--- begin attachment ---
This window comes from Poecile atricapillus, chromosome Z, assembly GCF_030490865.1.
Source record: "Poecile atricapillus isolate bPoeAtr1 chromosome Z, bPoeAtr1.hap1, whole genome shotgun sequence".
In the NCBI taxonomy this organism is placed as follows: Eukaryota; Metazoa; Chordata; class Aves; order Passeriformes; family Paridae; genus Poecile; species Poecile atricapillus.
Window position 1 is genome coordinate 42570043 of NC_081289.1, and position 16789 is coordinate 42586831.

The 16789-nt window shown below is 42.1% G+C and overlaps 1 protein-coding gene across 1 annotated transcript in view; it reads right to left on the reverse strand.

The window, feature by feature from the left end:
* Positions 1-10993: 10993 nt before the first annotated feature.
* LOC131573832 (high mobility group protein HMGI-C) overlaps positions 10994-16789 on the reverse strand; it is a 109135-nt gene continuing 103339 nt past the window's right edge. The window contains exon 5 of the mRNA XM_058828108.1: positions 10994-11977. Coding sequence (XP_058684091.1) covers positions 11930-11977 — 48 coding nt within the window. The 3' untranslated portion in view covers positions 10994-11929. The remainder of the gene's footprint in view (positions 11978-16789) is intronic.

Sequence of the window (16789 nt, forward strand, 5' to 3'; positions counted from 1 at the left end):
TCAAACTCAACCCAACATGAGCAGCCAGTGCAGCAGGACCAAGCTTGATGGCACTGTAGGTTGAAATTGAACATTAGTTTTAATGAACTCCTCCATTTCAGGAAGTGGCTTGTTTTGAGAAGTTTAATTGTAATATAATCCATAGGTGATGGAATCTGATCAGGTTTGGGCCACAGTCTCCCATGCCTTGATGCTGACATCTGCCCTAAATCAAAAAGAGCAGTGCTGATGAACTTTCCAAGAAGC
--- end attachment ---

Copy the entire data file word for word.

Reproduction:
This window comes from Poecile atricapillus, chromosome Z, assembly GCF_030490865.1.
Source record: "Poecile atricapillus isolate bPoeAtr1 chromosome Z, bPoeAtr1.hap1, whole genome shotgun sequence".
In the NCBI taxonomy this organism is placed as follows: Eukaryota; Metazoa; Chordata; class Aves; order Passeriformes; family Paridae; genus Poecile; species Poecile atricapillus.
Window position 1 is genome coordinate 42570043 of NC_081289.1, and position 16789 is coordinate 42586831.

The 16789-nt window shown below is 42.1% G+C and overlaps 1 protein-coding gene across 1 annotated transcript in view; it reads right to left on the reverse strand.

The window, feature by feature from the left end:
* Positions 1-10993: 10993 nt before the first annotated feature.
* LOC131573832 (high mobility group protein HMGI-C) overlaps positions 10994-16789 on the reverse strand; it is a 109135-nt gene continuing 103339 nt past the window's right edge. The window contains exon 5 of the mRNA XM_058828108.1: positions 10994-11977. Coding sequence (XP_058684091.1) covers positions 11930-11977 — 48 coding nt within the window. The 3' untranslated portion in view covers positions 10994-11929. The remainder of the gene's footprint in view (positions 11978-16789) is intronic.

Sequence of the window (16789 nt, forward strand, 5' to 3'; positions counted from 1 at the left end):
TCAAACTCAACCCAACATGAGCAGCCAGTGCAGCAGGACCAAGCTTGATGGCACTGTAGGTTGAAATTGAACATTAGTTTTAATGAACTCCTCCATTTCAGGAAGTGGCTTGTTTTGAGAAGTTTAATTGTAATATAATCCATAGGTGATGGAATCTGATCAGGTTTGGGCCACAGTCTCCCATGCCTTGATGCTGACATCTGCCCTAAATCAAAAAGAGCAGTGCTGATGAACTTTCCAAGAAGC